While factory-built construction techniques are not necessarily new, they are new to many CDCs. Many Midwestern CDCs are currently experimenting with (or exploring the possibility of using) both modular homes and homes made from structural insulated panels (SIPs). Factory-built homes have the benefit of being produced mostly indoors and using assembly line techniques, which can significantly reduce onsite construction time and protect against weather delays, theft, vandalism, etc. Moreover, homes built in factory-controlled settings can be tighter and more energy efficient and make more efficient usage of building materials (which should reduce their cost).

Like building smaller, however, the cost savings that are touted in popular literature are harder to realize in practice. If CDCs, architects, contractors, and subcontractors do not have enough experience working with factory-built housing, then the development process can hit major roadblocks that negate the hypothetical cost savings that would result from a shorter construction period and lower production costs. In fact, some CDCs that experimented with these techniques ended up with homes that cost far more than they would have cost using traditional stick-built techniques.

Finally, creatively designing houses can supplement the previous construction types to get the most out of new homes. This can come in many forms. Designing attached accessory dwelling units will add more units to the housing stock and can supplement the primary tenant’s income.  Co-housing development can utilize scale and reduce the per-owner development costs. Open floor plans can make smaller homes more palatable and unfinished buildouts can reduce costs while allowing families to later customize their home to meet their particular needs.

In the end, there is no silver bullet that can be used to build affordable single-family homes without a development subsidy. However, there are many techniques that, when combined, could produce significant cost savings. CDC leaders interested in pursuing these approaches should remember that the benefits of these techniques, as described in popular literature, do not always materialize in practice. Therefore, CDC leaders should learn from others who have already experimented with them. They should also establish strong relationships with architects and contractors who have experience with these techniques, so that they reduce the likelihood of delays that would drive up costs. Hopefully, by persevering and learning from others, the CDCs can increase the production of affordable homes.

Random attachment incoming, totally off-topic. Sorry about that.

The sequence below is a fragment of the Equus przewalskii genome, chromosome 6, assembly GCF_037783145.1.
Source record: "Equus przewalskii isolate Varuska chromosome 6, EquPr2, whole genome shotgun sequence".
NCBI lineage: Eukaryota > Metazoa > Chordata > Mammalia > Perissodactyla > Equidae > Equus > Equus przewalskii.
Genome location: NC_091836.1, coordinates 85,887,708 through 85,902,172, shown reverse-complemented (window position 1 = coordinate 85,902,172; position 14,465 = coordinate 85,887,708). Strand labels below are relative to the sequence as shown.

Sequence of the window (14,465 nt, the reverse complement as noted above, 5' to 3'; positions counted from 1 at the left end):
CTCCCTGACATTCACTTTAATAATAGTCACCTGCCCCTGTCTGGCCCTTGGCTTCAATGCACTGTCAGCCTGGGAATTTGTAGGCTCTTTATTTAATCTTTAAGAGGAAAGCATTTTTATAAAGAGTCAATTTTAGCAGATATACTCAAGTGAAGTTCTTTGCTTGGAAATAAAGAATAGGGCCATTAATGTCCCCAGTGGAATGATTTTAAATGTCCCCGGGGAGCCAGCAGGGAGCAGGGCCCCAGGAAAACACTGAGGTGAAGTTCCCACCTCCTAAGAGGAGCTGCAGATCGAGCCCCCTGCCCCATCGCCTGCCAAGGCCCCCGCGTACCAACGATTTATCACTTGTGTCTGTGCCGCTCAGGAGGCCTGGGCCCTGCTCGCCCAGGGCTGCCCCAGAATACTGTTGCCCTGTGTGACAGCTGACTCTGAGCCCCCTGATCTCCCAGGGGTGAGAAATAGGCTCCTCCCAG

Sam LaTronica, who graduated from the Harvard Graduate School of Design in 2016, was a 2015 recipient of the TheEdward M. Gramlich Fellowship in Community and Economic Development, which is co-sponsored by NeighborWorks®America and the Joint Center for Housing Studies.

Thursday, February 16, 2017

Defining the Generations Redux

by George Masnick
Senior Research Fellow
How should we define the baby boom, Generation X, and the millennial generation?

In a Joint Center blog published in 2012, I argued that using 20-year age spans for each generation would make it easier to compare them. Since many researchers still use generational definitions that span different and inconsistent age ranges, particularly for millennials, it is perhaps timely to reframe and restate my case.

In keeping with my recommendations, the Joint Center has long identified the cohort born between 1945 and 1964 as baby boomers.Those born between 1965 and 1984 are Generation X, and the cohort born between 1985 and 2004 are millennials (Figure 1).